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Disciplined Writing

January 24, 2019

While I haven't been reading books, I have been reading poems and also attending writing critique groups. In 2019, I know I have to be more disciplined in my writing practice, so that is my new year's resolution: to write 500 words a day for my novel at minimum. I've run into a mental roadblock in writing The Kaedin Forge late last year. I thus decided to step away by challenging myself to write without planning, and that got me to over 10,000 words of an urban fantasy before I wrote myself into a corner. That exercise got me out of the mental funk and I'm back on The Kaedin Forge again.

 

I've picked up lots of advice about writing. One piece of advice I hold dear regarding the craft is to read poetry, in order to gain a better 'ear' for rhythm and flow. I personally find it difficult to read poetry in English; I much prefer Chinese poetry, particularly those from the Tang and Song dynasty, because I find them very lyrical and vivid. I also love haiku, because the condensing of a moment into words is something I wish to attain in my own writing. As for English poems, there are many which are excellent, but I find it challenging to appreciate the craft in them. English is not my first language. I did not have that cadence of speech that gives some poems their power; I cannot identify iambic pentameter even if you hit me on the head with it. For me, a poem works if I can see it unfold in my head, or hear its music. I cannot analyze the techniques beyond the most basic level; I cannot write essays on why a poem has such an impact on others.

 

And yet, isn't poetry supposed to touch your heart in that inexplicable way? Below are two that I have memorized:

 

In a Station of the Metro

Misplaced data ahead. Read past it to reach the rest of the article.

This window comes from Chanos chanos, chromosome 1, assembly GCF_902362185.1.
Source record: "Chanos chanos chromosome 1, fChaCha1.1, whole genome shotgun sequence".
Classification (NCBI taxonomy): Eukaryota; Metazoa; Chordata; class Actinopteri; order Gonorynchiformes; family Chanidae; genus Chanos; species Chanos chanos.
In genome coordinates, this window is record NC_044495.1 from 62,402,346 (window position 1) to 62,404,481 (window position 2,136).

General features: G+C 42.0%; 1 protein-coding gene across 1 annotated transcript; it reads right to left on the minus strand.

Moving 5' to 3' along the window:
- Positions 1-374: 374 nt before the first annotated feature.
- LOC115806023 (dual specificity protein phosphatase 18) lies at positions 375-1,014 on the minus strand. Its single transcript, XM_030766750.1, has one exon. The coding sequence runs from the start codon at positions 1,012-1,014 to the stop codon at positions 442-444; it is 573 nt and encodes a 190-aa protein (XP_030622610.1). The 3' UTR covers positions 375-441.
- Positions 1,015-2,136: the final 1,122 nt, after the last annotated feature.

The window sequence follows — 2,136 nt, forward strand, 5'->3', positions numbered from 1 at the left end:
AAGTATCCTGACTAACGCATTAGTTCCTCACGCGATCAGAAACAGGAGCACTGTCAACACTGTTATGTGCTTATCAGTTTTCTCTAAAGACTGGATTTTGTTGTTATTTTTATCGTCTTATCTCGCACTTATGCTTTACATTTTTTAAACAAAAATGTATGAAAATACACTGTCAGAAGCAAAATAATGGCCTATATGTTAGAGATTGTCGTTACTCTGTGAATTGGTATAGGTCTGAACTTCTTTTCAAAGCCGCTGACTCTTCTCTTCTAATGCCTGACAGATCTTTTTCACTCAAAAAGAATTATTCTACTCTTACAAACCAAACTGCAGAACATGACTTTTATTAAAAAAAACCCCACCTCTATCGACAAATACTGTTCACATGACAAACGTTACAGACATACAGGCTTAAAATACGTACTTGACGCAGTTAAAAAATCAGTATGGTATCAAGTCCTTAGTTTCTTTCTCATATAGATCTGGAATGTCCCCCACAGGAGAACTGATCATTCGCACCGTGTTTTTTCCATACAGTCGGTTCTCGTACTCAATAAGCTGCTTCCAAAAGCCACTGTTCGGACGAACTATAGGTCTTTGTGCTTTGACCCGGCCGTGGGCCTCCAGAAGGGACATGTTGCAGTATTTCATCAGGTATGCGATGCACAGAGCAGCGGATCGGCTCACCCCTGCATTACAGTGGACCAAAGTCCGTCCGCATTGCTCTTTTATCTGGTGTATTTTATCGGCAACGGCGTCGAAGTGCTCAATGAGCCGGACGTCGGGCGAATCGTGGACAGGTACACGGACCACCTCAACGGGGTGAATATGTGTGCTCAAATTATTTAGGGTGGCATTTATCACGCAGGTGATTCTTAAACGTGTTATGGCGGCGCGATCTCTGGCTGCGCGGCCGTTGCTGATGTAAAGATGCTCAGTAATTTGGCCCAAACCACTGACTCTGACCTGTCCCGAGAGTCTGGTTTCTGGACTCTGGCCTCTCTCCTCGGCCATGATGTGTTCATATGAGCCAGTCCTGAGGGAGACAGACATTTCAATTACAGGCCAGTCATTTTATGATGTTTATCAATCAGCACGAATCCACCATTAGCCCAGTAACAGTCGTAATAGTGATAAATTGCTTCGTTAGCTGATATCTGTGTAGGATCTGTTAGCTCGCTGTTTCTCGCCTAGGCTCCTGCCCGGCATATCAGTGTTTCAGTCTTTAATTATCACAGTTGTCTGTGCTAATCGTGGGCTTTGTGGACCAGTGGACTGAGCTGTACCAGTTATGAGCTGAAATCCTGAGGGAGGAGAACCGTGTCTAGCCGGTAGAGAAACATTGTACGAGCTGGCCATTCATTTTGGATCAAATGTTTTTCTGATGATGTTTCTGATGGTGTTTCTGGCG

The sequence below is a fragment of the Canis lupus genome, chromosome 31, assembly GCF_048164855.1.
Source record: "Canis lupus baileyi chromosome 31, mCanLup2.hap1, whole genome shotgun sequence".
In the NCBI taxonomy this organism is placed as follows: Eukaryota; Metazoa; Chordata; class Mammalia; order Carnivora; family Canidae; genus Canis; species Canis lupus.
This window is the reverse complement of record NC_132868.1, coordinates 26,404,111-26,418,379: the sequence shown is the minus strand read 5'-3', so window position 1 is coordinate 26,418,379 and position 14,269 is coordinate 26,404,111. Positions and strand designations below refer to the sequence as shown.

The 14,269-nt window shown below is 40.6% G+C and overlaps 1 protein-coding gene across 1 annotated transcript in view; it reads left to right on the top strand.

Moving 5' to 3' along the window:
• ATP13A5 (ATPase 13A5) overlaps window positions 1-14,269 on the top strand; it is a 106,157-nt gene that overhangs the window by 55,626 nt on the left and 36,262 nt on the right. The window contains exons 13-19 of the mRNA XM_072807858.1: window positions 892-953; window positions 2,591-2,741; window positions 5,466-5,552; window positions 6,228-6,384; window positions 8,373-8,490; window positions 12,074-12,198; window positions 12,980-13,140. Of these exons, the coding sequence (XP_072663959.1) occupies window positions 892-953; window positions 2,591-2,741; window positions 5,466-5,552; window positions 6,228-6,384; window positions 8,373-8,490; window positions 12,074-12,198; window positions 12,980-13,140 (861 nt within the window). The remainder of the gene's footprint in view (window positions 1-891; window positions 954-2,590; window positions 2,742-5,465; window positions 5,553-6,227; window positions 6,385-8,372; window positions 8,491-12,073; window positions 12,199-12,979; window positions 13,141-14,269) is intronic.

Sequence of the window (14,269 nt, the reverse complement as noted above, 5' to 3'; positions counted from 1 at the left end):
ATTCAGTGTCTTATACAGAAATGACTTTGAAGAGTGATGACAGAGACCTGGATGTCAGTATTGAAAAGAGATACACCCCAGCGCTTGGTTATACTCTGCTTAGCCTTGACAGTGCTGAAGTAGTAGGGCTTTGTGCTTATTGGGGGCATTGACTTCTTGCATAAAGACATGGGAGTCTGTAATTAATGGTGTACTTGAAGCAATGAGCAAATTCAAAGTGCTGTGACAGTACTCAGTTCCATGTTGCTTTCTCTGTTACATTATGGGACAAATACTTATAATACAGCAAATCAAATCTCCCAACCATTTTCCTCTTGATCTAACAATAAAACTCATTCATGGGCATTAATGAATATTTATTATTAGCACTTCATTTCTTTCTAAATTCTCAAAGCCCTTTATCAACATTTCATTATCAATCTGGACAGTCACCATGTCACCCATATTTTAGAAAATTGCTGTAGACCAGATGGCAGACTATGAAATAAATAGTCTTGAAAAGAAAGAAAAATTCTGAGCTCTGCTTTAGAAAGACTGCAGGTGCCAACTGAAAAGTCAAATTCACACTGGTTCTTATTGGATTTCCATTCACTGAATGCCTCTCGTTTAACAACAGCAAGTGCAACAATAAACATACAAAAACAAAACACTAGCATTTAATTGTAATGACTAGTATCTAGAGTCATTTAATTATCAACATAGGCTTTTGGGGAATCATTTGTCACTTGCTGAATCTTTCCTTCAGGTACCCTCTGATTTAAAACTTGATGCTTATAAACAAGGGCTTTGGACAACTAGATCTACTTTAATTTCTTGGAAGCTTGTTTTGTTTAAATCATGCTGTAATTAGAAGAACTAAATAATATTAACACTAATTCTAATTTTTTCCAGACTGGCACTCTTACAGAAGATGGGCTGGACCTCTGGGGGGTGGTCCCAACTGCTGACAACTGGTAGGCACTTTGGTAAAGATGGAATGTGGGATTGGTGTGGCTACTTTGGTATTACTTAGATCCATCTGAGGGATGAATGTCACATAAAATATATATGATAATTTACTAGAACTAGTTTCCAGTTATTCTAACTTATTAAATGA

[Ezra Pound]

 

The apparition of these faces in the crowd;

Petals on a wet, black bough.

 

I came across this when I was a beginning teacher and looking for short poems to share with my students. Pound's single sentence painted a picture in my head as vibrantly as if I was there on a crowded Metro station, a stationary point of view while people rushed about, their appearances blurring into smears of color. 

 

Recently I was reminded of this poem when I viewed an exhibit on Wu Guanzhong's work. Wu was a contemporary Chinese painter and is considered to be a pioneer of modern Chinese art. There was a painting titled Falling Flowers, and immediately Pound's words came into my mind.

 Falling Flowers, Wu Guanzhong

 

Perhaps the memory of Pound's poem enhanced my appreciation of the piece, or vice versa, but I could see the effect of petals and leaves swirling through the air, against a backdrop of dark, wet branches and twigs. It was a strangely touching experience that I hadn't expected.

 

 

So We'll Go No More a-Roving

[Lord Byron]

 

So, we'll go no more a-roving 

   So late into the night, 

Though the heart be still as loving, 

   And the moon be still as bright. 

 

For the sword outwears its sheath, 

   And the soul wears out the breast, 

And the heart must pause to breathe, 

   And love itself have rest. 

 

Though the night was made for loving, 

   And the day returns too soon, 

Yet we'll go no more a-roving 

   By the light of the moon.

 

I have a soft spot for this poem because it reminds me of my favorite Chinese poet, Li Bai, who often referenced the moon in his works, but I feel that Byron was the more sentimental between the two. The final two lines of the second stanza are what makes this poem special to me. "The heart must pause to breathe, / And love itself have rest" reminds me that I cannot give all of myself to my partner, and that everyone needs time to be selfish and to recharge. Of course, the entire poem can be read with much innuendo, but that's what makes a poem fun!

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